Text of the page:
Richard Italiano is one of those adjusting to the situation.
He grew up in Boulder, Colo. and participated in a couple of sports along the way.
"I started playing baseball when I was six or seven but gave it up when I got into high school due to my grades," he said. "But I've skied my whole life as that is a passion I live for."
After he graduated from high school, Italiano moved to Reno.
"My mom lived here and I wanted an adventure so I came her for a visit and stayed," he said. "I liked it with the open spaces, desert and things I could go see."
Italiano has ridden motorcycles for years and even tried motocross for a couple of seasons.
"I rode with the Old Timers at the motocross track in Fernley," he said.
His reason for quitting had to do with battling the veterans that ride in that club.
His introduction to stock car racing came several years ago when he attended a race at RFR.
"My friends Nick Reid and Matt Potts built one of the first little pure stocks they raced there," he said. "About seven years ago I went to the track and was hooked. Now I always encourage people that go there to be careful as they might want to sell everything and go racing," he said with a laugh.
Motor racing is a sport that has attracted many fans from the stands onto the track, and as Italiano explained, can be very addictive. Since his friend Potts, who was building a pro stock had the materials, tools and know how, he built Italiano's first racer, a hobby stock car.
Unfortunately his first on track experience was a blur.
"I don't really remember my first race as it happened so quick and I was so excited," he said. "It was a big rush however."
Italiano added with a laugh that he cautions every new driver to be sure they remember his or her first race.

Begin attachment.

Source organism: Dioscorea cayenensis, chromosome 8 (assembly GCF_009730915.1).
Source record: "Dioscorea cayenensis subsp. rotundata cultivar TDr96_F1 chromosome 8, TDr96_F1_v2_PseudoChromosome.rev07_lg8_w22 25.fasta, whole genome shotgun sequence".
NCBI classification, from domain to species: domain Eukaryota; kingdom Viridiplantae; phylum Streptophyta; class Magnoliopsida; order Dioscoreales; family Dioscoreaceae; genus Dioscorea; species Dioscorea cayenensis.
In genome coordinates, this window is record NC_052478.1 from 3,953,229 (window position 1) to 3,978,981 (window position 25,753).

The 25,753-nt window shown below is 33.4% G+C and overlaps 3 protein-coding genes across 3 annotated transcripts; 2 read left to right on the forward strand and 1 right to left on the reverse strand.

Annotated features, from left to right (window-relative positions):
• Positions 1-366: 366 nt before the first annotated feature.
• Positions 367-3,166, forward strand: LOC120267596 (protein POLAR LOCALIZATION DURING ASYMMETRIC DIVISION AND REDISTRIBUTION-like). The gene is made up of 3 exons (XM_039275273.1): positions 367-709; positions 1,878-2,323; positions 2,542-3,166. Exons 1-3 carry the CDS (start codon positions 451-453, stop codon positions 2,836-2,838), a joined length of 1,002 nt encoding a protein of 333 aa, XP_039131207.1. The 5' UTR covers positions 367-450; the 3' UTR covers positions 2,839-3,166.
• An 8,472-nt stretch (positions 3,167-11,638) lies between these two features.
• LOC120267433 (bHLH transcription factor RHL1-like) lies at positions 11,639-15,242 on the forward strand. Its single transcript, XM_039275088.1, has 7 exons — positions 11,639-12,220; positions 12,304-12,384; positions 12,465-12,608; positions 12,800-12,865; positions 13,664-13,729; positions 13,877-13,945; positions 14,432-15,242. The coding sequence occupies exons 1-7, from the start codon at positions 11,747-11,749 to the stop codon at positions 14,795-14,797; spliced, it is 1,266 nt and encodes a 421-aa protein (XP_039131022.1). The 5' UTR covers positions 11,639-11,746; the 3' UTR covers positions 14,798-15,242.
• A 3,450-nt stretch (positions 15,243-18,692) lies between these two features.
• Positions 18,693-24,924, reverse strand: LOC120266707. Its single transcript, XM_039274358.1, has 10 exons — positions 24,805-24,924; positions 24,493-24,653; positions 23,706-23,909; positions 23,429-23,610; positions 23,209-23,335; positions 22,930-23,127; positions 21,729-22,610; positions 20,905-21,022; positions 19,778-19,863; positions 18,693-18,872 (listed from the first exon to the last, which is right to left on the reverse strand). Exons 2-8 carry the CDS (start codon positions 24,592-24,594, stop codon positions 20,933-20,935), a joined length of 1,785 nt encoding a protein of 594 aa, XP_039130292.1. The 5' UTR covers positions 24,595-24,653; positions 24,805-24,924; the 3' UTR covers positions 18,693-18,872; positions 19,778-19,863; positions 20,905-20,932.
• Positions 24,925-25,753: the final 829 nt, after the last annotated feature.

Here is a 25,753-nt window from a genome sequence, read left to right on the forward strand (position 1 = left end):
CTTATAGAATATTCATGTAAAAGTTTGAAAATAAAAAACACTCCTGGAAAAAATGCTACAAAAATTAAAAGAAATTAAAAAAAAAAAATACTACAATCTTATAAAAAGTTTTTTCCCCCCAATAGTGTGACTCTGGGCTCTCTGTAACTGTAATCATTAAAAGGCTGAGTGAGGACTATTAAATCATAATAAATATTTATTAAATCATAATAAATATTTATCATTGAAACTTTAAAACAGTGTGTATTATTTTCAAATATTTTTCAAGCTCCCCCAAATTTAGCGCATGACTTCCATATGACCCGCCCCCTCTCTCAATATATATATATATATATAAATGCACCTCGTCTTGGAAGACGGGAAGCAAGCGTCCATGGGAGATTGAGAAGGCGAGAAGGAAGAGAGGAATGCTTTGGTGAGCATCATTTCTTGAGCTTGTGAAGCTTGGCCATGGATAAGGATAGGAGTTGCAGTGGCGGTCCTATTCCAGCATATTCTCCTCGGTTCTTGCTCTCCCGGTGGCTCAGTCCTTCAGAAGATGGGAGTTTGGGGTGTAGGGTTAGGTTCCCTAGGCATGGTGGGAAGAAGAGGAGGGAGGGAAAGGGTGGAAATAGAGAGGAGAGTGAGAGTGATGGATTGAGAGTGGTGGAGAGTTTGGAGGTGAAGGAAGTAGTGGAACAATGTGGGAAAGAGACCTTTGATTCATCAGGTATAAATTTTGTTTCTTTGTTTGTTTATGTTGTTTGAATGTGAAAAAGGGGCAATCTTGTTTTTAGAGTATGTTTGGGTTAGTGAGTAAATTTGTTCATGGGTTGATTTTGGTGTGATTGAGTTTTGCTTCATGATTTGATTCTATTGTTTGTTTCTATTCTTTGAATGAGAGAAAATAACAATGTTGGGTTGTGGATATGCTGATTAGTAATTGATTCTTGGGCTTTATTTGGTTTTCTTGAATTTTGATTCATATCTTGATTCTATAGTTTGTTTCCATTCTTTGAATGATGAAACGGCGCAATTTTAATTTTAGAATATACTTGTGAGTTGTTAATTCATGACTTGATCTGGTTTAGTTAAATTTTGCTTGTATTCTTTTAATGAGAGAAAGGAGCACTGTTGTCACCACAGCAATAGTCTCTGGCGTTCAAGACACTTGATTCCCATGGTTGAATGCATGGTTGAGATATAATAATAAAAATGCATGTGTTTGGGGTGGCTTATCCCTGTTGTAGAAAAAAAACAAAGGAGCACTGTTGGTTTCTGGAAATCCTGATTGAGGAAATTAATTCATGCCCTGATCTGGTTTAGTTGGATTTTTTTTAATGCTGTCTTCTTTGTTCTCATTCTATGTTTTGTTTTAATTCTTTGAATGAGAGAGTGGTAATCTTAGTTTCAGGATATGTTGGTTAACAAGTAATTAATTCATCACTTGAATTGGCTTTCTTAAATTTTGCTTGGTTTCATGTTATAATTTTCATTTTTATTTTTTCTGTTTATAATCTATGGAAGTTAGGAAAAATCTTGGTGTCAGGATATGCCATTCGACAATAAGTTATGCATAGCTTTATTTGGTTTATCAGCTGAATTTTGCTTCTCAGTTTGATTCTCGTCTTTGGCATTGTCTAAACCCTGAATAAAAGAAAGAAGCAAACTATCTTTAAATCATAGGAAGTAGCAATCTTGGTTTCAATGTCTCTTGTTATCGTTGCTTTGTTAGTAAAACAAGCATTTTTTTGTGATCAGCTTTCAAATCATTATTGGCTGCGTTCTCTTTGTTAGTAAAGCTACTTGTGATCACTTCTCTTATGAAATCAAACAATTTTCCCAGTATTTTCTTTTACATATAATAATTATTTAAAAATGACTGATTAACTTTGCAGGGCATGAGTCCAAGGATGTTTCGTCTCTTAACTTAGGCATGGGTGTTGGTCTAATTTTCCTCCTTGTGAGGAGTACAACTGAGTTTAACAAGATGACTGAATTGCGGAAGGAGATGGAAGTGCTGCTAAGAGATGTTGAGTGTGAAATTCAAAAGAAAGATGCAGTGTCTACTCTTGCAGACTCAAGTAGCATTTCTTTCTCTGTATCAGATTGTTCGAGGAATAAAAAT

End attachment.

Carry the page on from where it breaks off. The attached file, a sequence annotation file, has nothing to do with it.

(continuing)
His first season ended with Rookie-of-the-Year honors and a third-place finish in the points, which was not an easy feat then.
"That car was a 1982 Monte Carlo and it was an awesome season with a very competitive field," Italiano said.
That was about eight years ago when RFR had just opened. At that time there were many cars competing in the Hobby Stock division. Italiano added that he, Dean Clark and Joe Specchio III has a season long battle for that championship.
"I won the title my second year when there were 42 cars and everyone was very fast," he said. "It went right to the end and was very close when Joe Specchio III wound up five points behind me. It came down to the last race and when I made the main Brandi Coclich told me that mathematically I had it."
Although he had sewn up the championship, Italiano allowed that he was very nervous during that final race.
"You really want it but you wonder if it is really going to happen," he said.
After his championship season Italiano cut back his racing the following year and then stepped out of his car the next season.
"That year I just helped other guys," he said.
This past year was very different from what he expected it to be.
"I wanted to race for fun but I won the first couple of events and got a good start in the process," he said.
After that, it appeared that Italiano was chasing his second title when an unexpected event derailed his efforts. After his father suddenly passed away, he spent a few weeks dealing with family matters and didn't race at all.
This ended his chances at another title but once he returned to the action his gray number 5 was always a contender.
One highlight last summer was the first and final Ferntucky 50 for Hobby Stocks. In this special event the division ran 50, rather than their usual 20 laps with a mandatory pit stop at the halfway point.